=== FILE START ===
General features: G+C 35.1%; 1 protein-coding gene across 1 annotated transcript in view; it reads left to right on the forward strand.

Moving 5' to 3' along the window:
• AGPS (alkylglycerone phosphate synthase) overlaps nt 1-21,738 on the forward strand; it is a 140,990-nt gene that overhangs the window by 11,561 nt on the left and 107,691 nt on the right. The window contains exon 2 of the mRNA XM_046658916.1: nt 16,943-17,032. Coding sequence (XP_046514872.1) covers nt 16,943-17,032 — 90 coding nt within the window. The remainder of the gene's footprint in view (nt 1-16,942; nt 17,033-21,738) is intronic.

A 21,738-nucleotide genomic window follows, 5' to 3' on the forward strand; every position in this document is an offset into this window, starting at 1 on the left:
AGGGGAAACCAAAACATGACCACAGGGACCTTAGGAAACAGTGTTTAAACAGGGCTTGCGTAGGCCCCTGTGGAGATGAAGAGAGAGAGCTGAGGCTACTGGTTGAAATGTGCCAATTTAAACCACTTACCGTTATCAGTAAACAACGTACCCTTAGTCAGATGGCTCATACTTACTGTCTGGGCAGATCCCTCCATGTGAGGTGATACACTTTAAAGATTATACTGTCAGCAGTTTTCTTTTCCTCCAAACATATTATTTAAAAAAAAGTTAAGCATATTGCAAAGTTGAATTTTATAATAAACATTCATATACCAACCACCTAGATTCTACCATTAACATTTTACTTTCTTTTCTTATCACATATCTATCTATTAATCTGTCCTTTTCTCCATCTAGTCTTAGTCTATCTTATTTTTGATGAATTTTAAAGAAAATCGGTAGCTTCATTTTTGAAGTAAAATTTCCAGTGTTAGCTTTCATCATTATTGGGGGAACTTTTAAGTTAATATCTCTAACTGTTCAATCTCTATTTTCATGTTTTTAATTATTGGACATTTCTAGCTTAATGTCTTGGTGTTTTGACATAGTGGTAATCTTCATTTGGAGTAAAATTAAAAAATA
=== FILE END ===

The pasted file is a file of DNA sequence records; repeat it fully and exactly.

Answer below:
General features: G+C 35.1%; 1 protein-coding gene across 1 annotated transcript in view; it reads left to right on the forward strand.

Moving 5' to 3' along the window:
• AGPS (alkylglycerone phosphate synthase) overlaps nt 1-21,738 on the forward strand; it is a 140,990-nt gene that overhangs the window by 11,561 nt on the left and 107,691 nt on the right. The window contains exon 2 of the mRNA XM_046658916.1: nt 16,943-17,032. Coding sequence (XP_046514872.1) covers nt 16,943-17,032 — 90 coding nt within the window. The remainder of the gene's footprint in view (nt 1-16,942; nt 17,033-21,738) is intronic.

A 21,738-nucleotide genomic window follows, 5' to 3' on the forward strand; every position in this document is an offset into this window, starting at 1 on the left:
AGGGGAAACCAAAACATGACCACAGGGACCTTAGGAAACAGTGTTTAAACAGGGCTTGCGTAGGCCCCTGTGGAGATGAAGAGAGAGAGCTGAGGCTACTGGTTGAAATGTGCCAATTTAAACCACTTACCGTTATCAGTAAACAACGTACCCTTAGTCAGATGGCTCATACTTACTGTCTGGGCAGATCCCTCCATGTGAGGTGATACACTTTAAAGATTATACTGTCAGCAGTTTTCTTTTCCTCCAAACATATTATTTAAAAAAAAGTTAAGCATATTGCAAAGTTGAATTTTATAATAAACATTCATATACCAACCACCTAGATTCTACCATTAACATTTTACTTTCTTTTCTTATCACATATCTATCTATTAATCTGTCCTTTTCTCCATCTAGTCTTAGTCTATCTTATTTTTGATGAATTTTAAAGAAAATCGGTAGCTTCATTTTTGAAGTAAAATTTCCAGTGTTAGCTTTCATCATTATTGGGGGAACTTTTAAGTTAATATCTCTAACTGTTCAATCTCTATTTTCATGTTTTTAATTATTGGACATTTCTAGCTTAATGTCTTGGTGTTTTGACATAGTGGTAATCTTCATTTGGAGTAAAATTAAAAAATA